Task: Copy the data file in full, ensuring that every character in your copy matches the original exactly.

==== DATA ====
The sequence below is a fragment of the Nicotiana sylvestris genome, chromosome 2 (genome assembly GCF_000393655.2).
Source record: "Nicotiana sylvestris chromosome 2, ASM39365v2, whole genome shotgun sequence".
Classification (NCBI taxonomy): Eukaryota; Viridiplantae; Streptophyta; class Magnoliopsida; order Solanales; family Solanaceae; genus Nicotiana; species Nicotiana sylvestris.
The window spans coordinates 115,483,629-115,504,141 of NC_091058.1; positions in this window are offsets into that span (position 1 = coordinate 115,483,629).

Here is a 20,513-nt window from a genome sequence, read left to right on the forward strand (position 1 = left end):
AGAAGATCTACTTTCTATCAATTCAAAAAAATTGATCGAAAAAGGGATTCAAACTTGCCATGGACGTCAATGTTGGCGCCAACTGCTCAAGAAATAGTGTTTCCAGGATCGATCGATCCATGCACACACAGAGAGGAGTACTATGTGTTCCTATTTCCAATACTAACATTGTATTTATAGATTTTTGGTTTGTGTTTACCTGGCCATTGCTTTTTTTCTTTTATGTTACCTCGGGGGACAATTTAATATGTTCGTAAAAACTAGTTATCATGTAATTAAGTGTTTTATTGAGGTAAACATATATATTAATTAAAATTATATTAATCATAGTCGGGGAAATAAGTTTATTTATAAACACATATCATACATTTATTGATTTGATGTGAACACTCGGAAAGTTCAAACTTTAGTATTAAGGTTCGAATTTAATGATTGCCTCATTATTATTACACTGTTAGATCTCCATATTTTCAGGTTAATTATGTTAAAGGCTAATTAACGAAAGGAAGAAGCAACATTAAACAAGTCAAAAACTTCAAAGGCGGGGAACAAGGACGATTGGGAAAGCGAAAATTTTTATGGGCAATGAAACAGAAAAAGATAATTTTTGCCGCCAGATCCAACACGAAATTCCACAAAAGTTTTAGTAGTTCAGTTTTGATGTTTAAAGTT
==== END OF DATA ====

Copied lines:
The sequence below is a fragment of the Nicotiana sylvestris genome, chromosome 2 (genome assembly GCF_000393655.2).
Source record: "Nicotiana sylvestris chromosome 2, ASM39365v2, whole genome shotgun sequence".
Classification (NCBI taxonomy): Eukaryota; Viridiplantae; Streptophyta; class Magnoliopsida; order Solanales; family Solanaceae; genus Nicotiana; species Nicotiana sylvestris.
The window spans coordinates 115,483,629-115,504,141 of NC_091058.1; positions in this window are offsets into that span (position 1 = coordinate 115,483,629).

Here is a 20,513-nt window from a genome sequence, read left to right on the forward strand (position 1 = left end):
AGAAGATCTACTTTCTATCAATTCAAAAAAATTGATCGAAAAAGGGATTCAAACTTGCCATGGACGTCAATGTTGGCGCCAACTGCTCAAGAAATAGTGTTTCCAGGATCGATCGATCCATGCACACACAGAGAGGAGTACTATGTGTTCCTATTTCCAATACTAACATTGTATTTATAGATTTTTGGTTTGTGTTTACCTGGCCATTGCTTTTTTTCTTTTATGTTACCTCGGGGGACAATTTAATATGTTCGTAAAAACTAGTTATCATGTAATTAAGTGTTTTATTGAGGTAAACATATATATTAATTAAAATTATATTAATCATAGTCGGGGAAATAAGTTTATTTATAAACACATATCATACATTTATTGATTTGATGTGAACACTCGGAAAGTTCAAACTTTAGTATTAAGGTTCGAATTTAATGATTGCCTCATTATTATTACACTGTTAGATCTCCATATTTTCAGGTTAATTATGTTAAAGGCTAATTAACGAAAGGAAGAAGCAACATTAAACAAGTCAAAAACTTCAAAGGCGGGGAACAAGGACGATTGGGAAAGCGAAAATTTTTATGGGCAATGAAACAGAAAAAGATAATTTTTGCCGCCAGATCCAACACGAAATTCCACAAAAGTTTTAGTAGTTCAGTTTTGATGTTTAAAGTT